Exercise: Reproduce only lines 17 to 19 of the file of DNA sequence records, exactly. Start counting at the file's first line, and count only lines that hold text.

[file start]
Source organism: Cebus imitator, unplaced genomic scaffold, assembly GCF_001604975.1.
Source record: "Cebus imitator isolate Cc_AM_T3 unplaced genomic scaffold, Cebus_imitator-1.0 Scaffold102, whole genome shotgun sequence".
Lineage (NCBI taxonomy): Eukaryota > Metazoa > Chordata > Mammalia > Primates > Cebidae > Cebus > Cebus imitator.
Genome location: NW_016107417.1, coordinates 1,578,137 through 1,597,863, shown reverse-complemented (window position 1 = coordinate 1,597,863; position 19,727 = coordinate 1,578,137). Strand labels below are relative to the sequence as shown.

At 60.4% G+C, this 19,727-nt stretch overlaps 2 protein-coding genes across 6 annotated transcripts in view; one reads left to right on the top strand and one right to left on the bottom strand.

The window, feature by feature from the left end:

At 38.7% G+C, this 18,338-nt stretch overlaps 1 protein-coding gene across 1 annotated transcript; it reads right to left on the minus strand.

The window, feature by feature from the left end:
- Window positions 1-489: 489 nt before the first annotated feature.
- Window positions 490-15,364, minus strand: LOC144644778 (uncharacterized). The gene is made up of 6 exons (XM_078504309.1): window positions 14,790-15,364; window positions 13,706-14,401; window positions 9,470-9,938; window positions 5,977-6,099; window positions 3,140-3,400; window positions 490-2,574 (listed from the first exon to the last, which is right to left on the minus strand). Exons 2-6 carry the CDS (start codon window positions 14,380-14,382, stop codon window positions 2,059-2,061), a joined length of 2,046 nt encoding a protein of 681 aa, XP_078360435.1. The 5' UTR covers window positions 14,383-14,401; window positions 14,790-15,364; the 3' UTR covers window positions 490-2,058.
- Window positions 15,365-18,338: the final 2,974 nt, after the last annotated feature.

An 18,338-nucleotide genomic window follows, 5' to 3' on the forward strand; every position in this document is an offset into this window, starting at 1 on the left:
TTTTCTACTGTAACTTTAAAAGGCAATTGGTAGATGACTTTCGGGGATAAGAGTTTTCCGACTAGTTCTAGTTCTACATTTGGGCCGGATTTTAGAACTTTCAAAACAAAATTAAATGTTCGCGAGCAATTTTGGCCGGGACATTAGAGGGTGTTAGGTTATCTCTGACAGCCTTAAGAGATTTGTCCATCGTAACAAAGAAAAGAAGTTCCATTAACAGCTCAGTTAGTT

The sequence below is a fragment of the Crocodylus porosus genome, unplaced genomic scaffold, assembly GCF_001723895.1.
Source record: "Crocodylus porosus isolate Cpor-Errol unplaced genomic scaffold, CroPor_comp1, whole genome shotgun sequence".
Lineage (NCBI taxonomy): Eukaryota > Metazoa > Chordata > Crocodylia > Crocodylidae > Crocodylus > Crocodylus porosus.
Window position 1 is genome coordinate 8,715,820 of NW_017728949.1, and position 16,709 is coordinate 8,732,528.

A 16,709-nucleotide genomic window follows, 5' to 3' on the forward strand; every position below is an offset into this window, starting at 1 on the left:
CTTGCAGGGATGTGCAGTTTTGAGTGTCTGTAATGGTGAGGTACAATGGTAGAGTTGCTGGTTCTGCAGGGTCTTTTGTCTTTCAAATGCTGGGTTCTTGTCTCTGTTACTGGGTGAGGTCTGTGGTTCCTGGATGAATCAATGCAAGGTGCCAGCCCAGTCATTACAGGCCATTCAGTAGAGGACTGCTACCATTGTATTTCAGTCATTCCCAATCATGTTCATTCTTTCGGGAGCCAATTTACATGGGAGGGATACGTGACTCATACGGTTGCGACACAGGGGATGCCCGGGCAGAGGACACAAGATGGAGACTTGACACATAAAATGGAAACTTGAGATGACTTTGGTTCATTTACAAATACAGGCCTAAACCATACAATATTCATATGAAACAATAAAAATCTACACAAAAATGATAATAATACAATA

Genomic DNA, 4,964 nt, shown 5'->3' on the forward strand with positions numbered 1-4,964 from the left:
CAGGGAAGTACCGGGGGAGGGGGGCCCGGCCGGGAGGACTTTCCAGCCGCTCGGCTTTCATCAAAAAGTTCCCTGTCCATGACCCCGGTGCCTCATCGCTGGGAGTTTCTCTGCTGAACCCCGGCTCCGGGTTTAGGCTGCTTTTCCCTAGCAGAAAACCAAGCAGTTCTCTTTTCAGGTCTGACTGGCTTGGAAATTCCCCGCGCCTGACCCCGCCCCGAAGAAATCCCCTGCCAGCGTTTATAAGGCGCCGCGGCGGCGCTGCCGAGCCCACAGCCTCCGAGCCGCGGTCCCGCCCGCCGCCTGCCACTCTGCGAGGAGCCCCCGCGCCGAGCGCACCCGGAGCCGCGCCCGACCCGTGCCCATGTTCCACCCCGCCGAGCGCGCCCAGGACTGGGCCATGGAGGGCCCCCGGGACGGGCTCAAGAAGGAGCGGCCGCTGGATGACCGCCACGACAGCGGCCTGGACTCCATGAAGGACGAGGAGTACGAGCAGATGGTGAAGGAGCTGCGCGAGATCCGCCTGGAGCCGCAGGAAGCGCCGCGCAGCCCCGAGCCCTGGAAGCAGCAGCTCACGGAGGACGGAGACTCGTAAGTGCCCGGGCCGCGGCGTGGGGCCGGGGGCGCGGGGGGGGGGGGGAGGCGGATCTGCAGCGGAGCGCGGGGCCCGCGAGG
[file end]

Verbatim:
Window position 1 is genome coordinate 8,715,820 of NW_017728949.1, and position 16,709 is coordinate 8,732,528.

A 16,709-nucleotide genomic window follows, 5' to 3' on the forward strand; every position below is an offset into this window, starting at 1 on the left:
CTTGCAGGGATGTGCAGTTTTGAGTGTCTGTAATGGTGAGGTACAATGGTAGAGTTGCTGGTTCTGCAGGGTCTTTTGTCTTTCAAATGCTGGGTTCTTGTCTCTGTTACTGGGTGAGGTCTGTGGTTCCTGGATGAATCAATGCAAGGTGCCAGCCCAGTCATTACAGGCCATTCAGTAGAGGACTGCTACCATTGTATTTCAGTCATTCCCAATCATGTTCATTCTTTCGGGAGCCAATTTACATGGGAGGGATACGTGACTCATACGGTTGCGACACAGGGGATGCCCGGGCAGAGGACACAAGATGGAGACTTGACACATAAAATGGAAACTTGAGATGACTTTGGTTCATTTACAAATACAGGCCTAAACCATACAATATTCATATGAAACAATAAAAATCTACACAAAAATGATAATAATACAATA